Learning from the Best

Five East Tennessee Students Become Pharmacy Residents at Fort Sanders Regional

When we go to the hospital, we often picture doctors, nurses and other bedside team members who provide direct care. However, there are departments and medical professionals working behind the scenes at Fort Sanders Regional Medical Center to ensure the best possible care is delivered to each person who walks through the doors.

One “behind-the-scenes” department is the pharmacy. Covenant Health hospitals have teams of clinical pharmacists and technicians who are responsible for assessing lab results, evaluating the disease state of each patient, making medication or therapeutic recommendations and optimizing drug dosages. This is in addition to the traditional roles of preparing and dispensing medications.

Stefanie Reid, PharmD, BCCCP, is a clinical pharmacist at Fort Sanders Regional. She says, “Our job is to take care of the drug-related factors in each patient’s case. We look at each patient as a whole. We follow their care and make dose adjustments based on lots of factors, including how someone responds to their medication.”

Reid is a Knoxville native who has worked at Fort Sanders Regional as a clinical pharmacist (emergency medicine and critical care areas) since moving back to the area in 2017. She has served as director of the pharmacy residency program since 2018.

Stefanie Reid, PharmD, BCCCP Clinical Pharmacist and Residency Program Director Fort Sanders Regional Medical Center

What is a Pharmacy Resident?

After completing four years of pharmacy school and earning their pharmacy doctorate, or PharmD degree, students go on to take both a knowledge-based exam and a pharmacy law exam. Upon passing these tests, they become licensed pharmacists who can work in a variety of settings including retail stores and hospitals.

The pharmacy residency program is a year-long, postgraduate training program in a clinical pharmacy setting. The Fort Sanders Regional program has been accredited by the American Society of Health-System Pharmacists since 2004.

Reid’s goal is to prepare pharmacy residents for clinical practice in a hospital setting. They interact with physicians and specialists, as well as the rest of the hospital staff who care for patients. The training also helps prepare pharmacy residents for optional board certification or for a second year of pharmacy residency in a specialized area, such as oncology, emergency medicine, critical care and more.

“Everyone plays such an important role,” Reid says. “It’s gratifying to see the evolution of knowledge, skills and confidence in the residents as they complete their year of training.”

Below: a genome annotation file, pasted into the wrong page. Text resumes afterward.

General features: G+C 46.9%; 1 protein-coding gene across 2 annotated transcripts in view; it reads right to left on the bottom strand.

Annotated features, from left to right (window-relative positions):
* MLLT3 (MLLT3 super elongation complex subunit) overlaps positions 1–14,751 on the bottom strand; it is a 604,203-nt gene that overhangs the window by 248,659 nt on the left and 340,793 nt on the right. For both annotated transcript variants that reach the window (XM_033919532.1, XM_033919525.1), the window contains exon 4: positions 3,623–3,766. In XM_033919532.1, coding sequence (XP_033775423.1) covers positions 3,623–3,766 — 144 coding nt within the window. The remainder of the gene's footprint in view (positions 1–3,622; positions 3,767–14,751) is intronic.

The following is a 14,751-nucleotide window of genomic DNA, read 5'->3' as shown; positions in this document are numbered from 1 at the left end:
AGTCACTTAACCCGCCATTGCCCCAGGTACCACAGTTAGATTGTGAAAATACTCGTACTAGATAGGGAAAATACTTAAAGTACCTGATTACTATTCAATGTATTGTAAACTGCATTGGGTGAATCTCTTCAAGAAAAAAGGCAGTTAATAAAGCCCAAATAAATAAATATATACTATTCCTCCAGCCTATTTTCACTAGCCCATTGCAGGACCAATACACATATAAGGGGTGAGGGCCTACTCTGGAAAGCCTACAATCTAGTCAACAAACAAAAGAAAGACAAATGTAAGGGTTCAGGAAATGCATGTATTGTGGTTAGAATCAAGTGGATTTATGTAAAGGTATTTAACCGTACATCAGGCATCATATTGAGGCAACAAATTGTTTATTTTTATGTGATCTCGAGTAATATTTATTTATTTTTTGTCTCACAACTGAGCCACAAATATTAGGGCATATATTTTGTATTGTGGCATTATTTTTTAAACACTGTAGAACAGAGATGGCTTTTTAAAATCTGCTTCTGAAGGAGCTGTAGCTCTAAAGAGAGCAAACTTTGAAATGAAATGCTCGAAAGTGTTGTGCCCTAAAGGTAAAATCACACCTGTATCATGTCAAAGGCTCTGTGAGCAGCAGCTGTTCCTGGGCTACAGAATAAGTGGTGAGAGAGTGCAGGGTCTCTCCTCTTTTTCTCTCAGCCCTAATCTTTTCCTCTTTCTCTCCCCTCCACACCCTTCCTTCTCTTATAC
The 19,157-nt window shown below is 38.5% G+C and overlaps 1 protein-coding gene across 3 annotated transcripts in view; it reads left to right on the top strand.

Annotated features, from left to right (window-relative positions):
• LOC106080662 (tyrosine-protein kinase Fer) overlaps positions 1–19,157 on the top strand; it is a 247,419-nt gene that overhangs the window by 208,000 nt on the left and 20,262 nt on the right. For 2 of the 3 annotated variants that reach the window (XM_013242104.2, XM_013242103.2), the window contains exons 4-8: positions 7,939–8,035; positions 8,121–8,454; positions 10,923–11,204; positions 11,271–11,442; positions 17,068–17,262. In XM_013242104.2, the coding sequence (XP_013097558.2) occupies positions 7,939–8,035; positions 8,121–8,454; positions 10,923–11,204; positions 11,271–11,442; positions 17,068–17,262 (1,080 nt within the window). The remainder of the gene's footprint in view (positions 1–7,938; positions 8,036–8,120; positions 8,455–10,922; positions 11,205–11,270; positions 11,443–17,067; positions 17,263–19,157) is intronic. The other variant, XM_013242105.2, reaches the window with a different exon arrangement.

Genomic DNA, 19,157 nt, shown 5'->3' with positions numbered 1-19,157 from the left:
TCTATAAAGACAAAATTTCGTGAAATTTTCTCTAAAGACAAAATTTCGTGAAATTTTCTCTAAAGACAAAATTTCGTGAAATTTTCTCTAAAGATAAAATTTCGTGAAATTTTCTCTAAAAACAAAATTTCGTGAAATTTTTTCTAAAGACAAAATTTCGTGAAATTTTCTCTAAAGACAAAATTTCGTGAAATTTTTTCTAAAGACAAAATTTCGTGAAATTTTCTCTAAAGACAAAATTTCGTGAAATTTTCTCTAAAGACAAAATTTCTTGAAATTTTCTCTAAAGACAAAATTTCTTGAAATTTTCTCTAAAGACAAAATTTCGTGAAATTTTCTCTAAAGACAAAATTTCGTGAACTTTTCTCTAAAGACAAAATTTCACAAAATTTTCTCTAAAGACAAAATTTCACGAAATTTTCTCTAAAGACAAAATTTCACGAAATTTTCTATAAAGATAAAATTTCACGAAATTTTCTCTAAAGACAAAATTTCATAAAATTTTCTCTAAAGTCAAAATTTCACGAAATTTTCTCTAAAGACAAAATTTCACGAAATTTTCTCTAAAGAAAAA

Many of the residents who earned their licensure have gone on to work around the country, but many have become employed at Covenant Health. Currently, the health system employs 15 pharmacists.

Passion of an Educator

Reid and her fellow preceptors (staff pharmacists who train the residents) are dedicated to educating these new team members and have already seen the benefits to Covenant Health and to patients.

“During the one-year training, the residents learn how to dispense medication and understand the role it plays in patient care. We are motivated and passionate about teaching and giving the residents a variety of exposure to different scenarios so they are equipped to become excellent clinical pharmacists.

“This is an exciting time of year for me. After we complete the interview process in January, the residents are matched in March,” Reid says. “We are welcoming five residents to start with us this summer, and we bid adieu to the finishing class. It’s bittersweet, but so exciting.”

Learning from the Best

Each calendar month, the residents rotate through various pharmacy practice areas at Fort Sanders Regional. These areas include emergency medicine, critical care, infectious disease, neurology and cardiology, to name a few. They work with the medical staff to help serve the patients in each area of care. Each area focuses on a different patient population and disease state, and residents learn from the practicing pharmacists about consultations and dispensing medications in each stage of treatment. Residents also work with pharmacy leaders to develop leadership skills and improve problem-solving strategies.

“This monthly rotation gives them a well-rounded, in-depth view of each area of care,” Reid says. “As the flagship hospital of Covenant Health and our region, we see a diverse patient population. We are a community hospital and the region’s comprehensive stroke center, so we have a lot of regional referrals. Fort Sanders Regional offers care in many specialty areas, and the residents benefit from the experience of the varied types of patient care.”

Making an Impact

“We get to see how much the residents contribute to the hospital and the health system,” Reid explains. “In addition to their training, they complete project-based work that improves patient care and pharmacy processes.”

Reid says the residents attend meetings and present findings to physician leaders. These often result in a system improvement plan that ultimately benefits pharmacy practices and patient care across the system.

Reid adds, “The medical staff here are receptive and interactive with our pharmacy residents. Everyone from the specialists to the nurses and technicians all integrate them well.

“When we are recruiting candidates, we look for those eager to learn and work hard, and ultimately better serve our patients. The hands-on learning experience is invaluable for everyone involved.”

Welcome, New Pharmacy Residents

Jacqueline Aramburo

Jacqueline Aramburo, East Tennessee State University

Katie Odum

Katie Odum, University of Tennessee

Nathan Park, University of Tennessee

Madison Smith, East Tennessee State University

Justin Young, University of Tennessee

News & Articles

Covenant Health